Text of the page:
When Jesus took his friends to the top of a mountain to pray, they saw him in a new light (Matthew 17:2, Mark 9:2–3, Luke 9:28–36). They had already travelled many miles with him, shared many meals with him, listened to many of his parables, and witnessed him perform many miracles. They knew Jesus—one of them had even confessed that he was the messiah, the son of the living God—but as they prayed with him on that mountain, they saw him transfigured before them. It was as if the glory of God was shining through the pores of his skin. His face was so radiant and his clothes were so bright, that they were almost blinded. It was as if his holiness was shining through his humanity. In that moment, they could see that he was fully human and fully divine!
Then the disciples noticed two men standing beside Jesus, Moses—the great lawgiver, and Elijah—the great prophet. They also appeared in glory. Which makes me wonder – can God shine on us, in us, or through us, as well? What if we truly are filled with the Holy Spirit? What if God is truly at work in us and in the world around us? I believe there are moments when the veil that separates heaven and earth is pulled back and we are able to see the glory of God.
I became a summer camp counselor after I graduated high school. That summer I met the woman I would marry, I started discerning a call to become a pastor, and I got a glimpse of the glory of God. One of the most memorable cabins that summer had a bunch of boys that got along really well. One of the things that made this group so special was that one of the boys had down syndrome. I knew from reading his paperwork, that he didn’t always fit in at school, but his cabin mates at summer camp loved him. They ran together and played together all week long. One day, while I was lifeguarding, I watched as this boy and his cabin mates jumped in and out of the pool - their joy, laughter, and love became a holy moment that took my breath away. In that moment, it was clear to me that each of these campers was a beloved child of God and that the Holy Spirit was working on them, in them and through them. I’m not sure how long it lasted or what broke the spell, but for a moment, the veil that separates this world and the kingdom of heaven was pulled back and I was able to get glimpse of the glory of God as the sunlight glistened on the waters of Gilmont’s pool and the children of God swimming in it.
Have you ever had a glimpse of the glory of God? Perhaps you saw the sun rise or set over the ocean or looked at the vast night sky or felt the breeze blow through the trees and you knew that the creator was as close to you as your next breath. Perhaps you went in to check on a sleeping child and found the light shining on his or her face in such a way that it took your breath away as you gave thanks to God. Perhaps you shared your deepest darkest secret with a friend and realized that they still love you. Every once in a while, something so touching, so incandescent, so alive transfigures the human face that it can blind us, fill our eyes with tears, cause us to fall to the ground in gratitude. When these moments occur, we feel closer to God and others. These are holy moments when the veil that separates heaven and earth is pulled back and we experience the presence of God.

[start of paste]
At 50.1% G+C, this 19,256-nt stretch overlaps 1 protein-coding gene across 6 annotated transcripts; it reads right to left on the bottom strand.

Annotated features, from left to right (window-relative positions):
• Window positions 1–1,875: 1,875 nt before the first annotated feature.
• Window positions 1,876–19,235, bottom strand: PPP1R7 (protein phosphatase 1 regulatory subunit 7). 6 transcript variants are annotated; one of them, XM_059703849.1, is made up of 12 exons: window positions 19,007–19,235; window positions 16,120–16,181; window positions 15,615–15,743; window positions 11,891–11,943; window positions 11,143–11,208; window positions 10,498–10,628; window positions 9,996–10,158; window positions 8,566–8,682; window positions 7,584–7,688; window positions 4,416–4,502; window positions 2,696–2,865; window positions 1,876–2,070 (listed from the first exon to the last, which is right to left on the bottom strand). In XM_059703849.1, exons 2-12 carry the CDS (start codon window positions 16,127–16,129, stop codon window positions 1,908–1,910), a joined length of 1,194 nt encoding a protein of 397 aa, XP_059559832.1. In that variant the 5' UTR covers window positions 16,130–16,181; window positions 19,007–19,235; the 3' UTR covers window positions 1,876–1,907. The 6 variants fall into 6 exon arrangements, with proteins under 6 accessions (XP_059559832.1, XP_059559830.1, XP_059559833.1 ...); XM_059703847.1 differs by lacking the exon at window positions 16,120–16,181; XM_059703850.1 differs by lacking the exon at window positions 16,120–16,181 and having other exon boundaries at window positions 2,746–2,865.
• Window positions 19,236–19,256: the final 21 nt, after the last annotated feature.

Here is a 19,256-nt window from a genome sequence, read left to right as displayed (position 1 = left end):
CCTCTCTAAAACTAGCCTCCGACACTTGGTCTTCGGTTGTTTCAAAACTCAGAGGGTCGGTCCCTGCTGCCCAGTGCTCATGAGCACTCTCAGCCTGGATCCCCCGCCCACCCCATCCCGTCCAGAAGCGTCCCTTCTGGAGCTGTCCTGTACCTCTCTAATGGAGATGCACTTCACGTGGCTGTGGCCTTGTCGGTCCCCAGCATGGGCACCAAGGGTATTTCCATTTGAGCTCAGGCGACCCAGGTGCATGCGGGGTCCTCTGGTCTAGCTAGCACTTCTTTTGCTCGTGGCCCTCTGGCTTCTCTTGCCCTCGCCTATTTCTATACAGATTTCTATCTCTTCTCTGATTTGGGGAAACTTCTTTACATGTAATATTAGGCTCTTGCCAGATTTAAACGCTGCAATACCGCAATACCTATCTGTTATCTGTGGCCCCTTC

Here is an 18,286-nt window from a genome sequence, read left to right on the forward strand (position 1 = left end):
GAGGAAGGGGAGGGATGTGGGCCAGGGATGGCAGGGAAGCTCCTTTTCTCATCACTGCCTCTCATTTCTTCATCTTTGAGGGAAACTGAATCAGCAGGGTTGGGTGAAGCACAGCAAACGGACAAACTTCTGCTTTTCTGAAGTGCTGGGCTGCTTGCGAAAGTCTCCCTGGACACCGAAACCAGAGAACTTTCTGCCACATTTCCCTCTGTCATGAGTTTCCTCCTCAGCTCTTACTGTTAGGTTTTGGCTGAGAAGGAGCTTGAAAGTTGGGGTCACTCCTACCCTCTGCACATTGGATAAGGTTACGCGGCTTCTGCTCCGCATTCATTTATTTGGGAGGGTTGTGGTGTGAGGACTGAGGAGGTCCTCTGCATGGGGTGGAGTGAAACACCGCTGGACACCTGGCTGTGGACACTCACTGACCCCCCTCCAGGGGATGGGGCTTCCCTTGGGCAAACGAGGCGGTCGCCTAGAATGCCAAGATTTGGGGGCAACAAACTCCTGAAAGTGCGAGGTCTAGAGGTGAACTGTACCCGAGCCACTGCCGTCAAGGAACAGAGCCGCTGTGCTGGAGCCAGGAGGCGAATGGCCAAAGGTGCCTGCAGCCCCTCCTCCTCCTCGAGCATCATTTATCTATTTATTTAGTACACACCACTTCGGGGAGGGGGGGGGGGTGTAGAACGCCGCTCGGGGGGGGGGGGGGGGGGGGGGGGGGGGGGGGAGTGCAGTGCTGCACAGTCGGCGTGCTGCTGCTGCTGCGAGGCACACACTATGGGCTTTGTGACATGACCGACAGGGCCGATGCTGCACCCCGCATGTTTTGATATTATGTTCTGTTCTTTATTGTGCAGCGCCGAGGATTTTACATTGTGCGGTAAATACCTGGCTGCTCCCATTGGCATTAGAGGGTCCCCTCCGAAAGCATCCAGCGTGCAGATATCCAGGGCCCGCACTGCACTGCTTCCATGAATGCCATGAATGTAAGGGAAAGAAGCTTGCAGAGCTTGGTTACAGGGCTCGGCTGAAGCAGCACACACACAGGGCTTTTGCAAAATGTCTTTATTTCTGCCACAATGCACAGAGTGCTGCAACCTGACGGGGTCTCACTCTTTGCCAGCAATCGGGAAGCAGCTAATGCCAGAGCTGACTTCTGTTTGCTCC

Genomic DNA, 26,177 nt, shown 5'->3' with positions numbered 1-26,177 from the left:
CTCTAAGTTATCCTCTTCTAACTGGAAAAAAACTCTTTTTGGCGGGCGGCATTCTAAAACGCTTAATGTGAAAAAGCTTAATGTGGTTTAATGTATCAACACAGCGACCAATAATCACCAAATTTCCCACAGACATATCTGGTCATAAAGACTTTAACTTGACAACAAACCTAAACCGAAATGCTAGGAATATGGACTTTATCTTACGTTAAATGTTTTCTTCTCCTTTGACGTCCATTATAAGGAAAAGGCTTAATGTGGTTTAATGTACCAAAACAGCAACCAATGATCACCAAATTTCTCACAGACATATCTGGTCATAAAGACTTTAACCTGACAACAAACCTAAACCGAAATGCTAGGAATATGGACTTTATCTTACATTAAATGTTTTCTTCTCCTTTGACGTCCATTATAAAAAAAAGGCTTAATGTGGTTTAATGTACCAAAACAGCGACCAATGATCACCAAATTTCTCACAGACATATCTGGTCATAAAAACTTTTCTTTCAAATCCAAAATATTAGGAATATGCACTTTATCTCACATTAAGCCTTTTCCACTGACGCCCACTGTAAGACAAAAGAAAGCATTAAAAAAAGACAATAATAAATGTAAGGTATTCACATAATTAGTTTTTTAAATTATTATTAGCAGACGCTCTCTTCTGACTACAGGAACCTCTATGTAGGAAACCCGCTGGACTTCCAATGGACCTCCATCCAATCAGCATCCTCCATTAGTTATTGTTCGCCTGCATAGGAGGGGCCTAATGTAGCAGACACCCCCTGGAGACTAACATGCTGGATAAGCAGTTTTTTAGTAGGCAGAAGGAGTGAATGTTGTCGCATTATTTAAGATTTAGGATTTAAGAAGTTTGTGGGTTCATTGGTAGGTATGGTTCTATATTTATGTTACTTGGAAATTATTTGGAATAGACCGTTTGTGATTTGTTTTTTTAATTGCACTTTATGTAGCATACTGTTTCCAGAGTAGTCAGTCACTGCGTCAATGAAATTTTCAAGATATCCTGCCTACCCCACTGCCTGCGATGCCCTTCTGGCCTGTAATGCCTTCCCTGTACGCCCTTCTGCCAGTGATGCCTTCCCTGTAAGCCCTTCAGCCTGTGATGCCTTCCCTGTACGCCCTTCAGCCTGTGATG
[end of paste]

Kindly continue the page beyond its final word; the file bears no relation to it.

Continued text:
Jesus not only shows us who God is, Jesus also shows us who we are created to be. We are children of God, filled with the Holy Spirit, marked as Christ’s own forever. Thanks be to God!
Sometimes we need to get away so we can return with a greater appreciation for the people and places in our lives. Sometimes we need a break from our routine to get a new perspective on our roles and responsibilities. Sometimes we need to get away in order to get the strength and find a way to break some bad habits, disrupt a downward spiral of negative thinking, or to let go of toxic relationships. We need set apart places to experience the presence of God, to see God and ourselves in a new light, to see things for what they truly are, to recognize the truth that is hidden just beneath the surface, the truth that we are sometimes too close to see, that we are holy because the Holy Spirit dwells in us.
But we can’t all live at camp. Even those of us that do live at Gilmont, cannot stay on top of the mountain. We are all called to go out and share the light and love of Jesus Christ. If we open our eyes, we may get glimpses of the glory of God in scripture, creation, others, and ourselves. How is God working in your life? What is God calling you to let go of or embrace? Know that God loves you, the Holy Spirit dwells within you, and Jesus Christ is calling you to follow and let your light shine!